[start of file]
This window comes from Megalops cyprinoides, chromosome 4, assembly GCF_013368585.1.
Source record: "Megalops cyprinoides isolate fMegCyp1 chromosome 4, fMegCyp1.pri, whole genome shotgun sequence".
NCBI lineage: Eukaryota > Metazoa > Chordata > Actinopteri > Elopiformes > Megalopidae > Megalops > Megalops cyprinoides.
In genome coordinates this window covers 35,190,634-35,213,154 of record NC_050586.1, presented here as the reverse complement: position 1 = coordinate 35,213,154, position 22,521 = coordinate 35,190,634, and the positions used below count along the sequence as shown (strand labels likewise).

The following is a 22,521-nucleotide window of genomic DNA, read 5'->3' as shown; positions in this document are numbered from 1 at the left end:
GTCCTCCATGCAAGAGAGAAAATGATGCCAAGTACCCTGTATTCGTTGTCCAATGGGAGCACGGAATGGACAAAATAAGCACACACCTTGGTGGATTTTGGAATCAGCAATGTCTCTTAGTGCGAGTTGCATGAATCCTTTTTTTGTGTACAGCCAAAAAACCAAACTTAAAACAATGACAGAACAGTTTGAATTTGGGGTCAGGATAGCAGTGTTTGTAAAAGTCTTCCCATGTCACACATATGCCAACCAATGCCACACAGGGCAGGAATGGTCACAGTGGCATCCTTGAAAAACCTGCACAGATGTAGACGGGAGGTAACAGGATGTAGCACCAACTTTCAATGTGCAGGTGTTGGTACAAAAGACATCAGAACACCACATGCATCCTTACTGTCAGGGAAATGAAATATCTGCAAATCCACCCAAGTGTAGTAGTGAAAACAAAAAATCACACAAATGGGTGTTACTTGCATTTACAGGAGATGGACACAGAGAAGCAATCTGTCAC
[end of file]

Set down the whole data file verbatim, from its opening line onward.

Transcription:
This window comes from Megalops cyprinoides, chromosome 4, assembly GCF_013368585.1.
Source record: "Megalops cyprinoides isolate fMegCyp1 chromosome 4, fMegCyp1.pri, whole genome shotgun sequence".
NCBI lineage: Eukaryota > Metazoa > Chordata > Actinopteri > Elopiformes > Megalopidae > Megalops > Megalops cyprinoides.
In genome coordinates this window covers 35,190,634-35,213,154 of record NC_050586.1, presented here as the reverse complement: position 1 = coordinate 35,213,154, position 22,521 = coordinate 35,190,634, and the positions used below count along the sequence as shown (strand labels likewise).

The following is a 22,521-nucleotide window of genomic DNA, read 5'->3' as shown; positions in this document are numbered from 1 at the left end:
GTCCTCCATGCAAGAGAGAAAATGATGCCAAGTACCCTGTATTCGTTGTCCAATGGGAGCACGGAATGGACAAAATAAGCACACACCTTGGTGGATTTTGGAATCAGCAATGTCTCTTAGTGCGAGTTGCATGAATCCTTTTTTTGTGTACAGCCAAAAAACCAAACTTAAAACAATGACAGAACAGTTTGAATTTGGGGTCAGGATAGCAGTGTTTGTAAAAGTCTTCCCATGTCACACATATGCCAACCAATGCCACACAGGGCAGGAATGGTCACAGTGGCATCCTTGAAAAACCTGCACAGATGTAGACGGGAGGTAACAGGATGTAGCACCAACTTTCAATGTGCAGGTGTTGGTACAAAAGACATCAGAACACCACATGCATCCTTACTGTCAGGGAAATGAAATATCTGCAAATCCACCCAAGTGTAGTAGTGAAAACAAAAAATCACACAAATGGGTGTTACTTGCATTTACAGGAGATGGACACAGAGAAGCAATCTGTCAC